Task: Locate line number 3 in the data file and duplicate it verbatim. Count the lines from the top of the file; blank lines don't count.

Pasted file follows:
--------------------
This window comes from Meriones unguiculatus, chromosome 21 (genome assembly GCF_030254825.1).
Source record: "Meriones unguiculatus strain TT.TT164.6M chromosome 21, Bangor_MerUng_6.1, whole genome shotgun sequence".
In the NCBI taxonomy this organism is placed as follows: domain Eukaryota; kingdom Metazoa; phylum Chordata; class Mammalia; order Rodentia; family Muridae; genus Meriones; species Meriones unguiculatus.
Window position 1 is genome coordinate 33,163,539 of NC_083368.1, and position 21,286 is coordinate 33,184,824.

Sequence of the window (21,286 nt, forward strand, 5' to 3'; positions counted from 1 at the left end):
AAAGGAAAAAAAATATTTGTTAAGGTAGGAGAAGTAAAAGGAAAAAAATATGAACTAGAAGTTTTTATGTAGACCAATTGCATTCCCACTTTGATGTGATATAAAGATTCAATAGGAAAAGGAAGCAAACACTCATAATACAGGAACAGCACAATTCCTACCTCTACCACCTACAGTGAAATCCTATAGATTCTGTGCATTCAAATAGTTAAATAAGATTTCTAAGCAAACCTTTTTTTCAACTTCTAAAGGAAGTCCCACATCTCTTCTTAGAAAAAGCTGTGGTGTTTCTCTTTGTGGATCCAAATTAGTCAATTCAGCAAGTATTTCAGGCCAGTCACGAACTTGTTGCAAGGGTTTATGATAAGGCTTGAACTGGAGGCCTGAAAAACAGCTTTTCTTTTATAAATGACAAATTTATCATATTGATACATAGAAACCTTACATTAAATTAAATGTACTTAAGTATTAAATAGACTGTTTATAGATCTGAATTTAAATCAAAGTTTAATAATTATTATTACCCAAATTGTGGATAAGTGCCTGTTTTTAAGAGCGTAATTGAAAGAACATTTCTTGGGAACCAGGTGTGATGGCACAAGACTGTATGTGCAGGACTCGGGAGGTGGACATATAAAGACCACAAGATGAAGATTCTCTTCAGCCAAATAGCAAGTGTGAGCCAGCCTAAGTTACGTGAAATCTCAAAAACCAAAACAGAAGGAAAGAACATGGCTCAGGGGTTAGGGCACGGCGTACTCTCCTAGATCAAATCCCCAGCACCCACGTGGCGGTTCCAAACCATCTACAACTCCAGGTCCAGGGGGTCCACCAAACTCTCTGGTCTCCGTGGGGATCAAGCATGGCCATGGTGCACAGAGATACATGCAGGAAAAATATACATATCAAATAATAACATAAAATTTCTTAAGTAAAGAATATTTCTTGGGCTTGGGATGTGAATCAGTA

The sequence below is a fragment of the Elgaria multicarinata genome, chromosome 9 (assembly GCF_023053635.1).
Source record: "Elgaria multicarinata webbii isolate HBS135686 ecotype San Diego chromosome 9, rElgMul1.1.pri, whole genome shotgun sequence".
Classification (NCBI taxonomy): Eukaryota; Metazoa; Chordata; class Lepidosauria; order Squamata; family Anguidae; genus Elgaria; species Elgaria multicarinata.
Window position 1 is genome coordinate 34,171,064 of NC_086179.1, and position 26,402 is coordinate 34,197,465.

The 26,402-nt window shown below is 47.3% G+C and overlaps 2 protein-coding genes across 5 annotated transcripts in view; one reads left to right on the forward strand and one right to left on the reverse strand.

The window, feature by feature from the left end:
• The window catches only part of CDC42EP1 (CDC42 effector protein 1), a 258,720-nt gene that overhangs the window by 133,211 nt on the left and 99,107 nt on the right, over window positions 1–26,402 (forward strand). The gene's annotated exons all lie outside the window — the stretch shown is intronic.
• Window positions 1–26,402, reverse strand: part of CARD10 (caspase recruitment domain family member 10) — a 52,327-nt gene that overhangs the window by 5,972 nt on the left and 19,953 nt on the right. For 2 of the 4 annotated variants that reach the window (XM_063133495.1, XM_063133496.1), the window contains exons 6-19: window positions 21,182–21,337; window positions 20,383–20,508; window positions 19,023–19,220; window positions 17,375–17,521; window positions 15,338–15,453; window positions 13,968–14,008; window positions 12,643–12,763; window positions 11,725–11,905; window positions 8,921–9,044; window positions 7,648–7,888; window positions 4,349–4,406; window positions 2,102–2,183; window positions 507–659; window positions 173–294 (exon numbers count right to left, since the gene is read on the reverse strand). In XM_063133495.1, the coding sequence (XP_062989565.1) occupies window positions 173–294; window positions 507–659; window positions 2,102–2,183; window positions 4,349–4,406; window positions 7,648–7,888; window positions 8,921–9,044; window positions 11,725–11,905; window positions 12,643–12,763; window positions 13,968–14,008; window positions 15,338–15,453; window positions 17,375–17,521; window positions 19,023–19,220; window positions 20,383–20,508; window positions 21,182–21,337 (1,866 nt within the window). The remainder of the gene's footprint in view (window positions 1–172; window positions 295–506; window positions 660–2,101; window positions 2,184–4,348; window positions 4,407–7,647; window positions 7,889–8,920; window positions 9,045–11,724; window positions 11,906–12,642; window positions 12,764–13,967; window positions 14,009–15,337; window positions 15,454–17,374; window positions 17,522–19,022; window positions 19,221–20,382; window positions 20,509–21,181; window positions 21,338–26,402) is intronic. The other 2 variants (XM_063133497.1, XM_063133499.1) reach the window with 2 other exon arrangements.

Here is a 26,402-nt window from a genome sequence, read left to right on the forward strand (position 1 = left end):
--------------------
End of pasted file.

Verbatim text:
In the NCBI taxonomy this organism is placed as follows: domain Eukaryota; kingdom Metazoa; phylum Chordata; class Mammalia; order Rodentia; family Muridae; genus Meriones; species Meriones unguiculatus.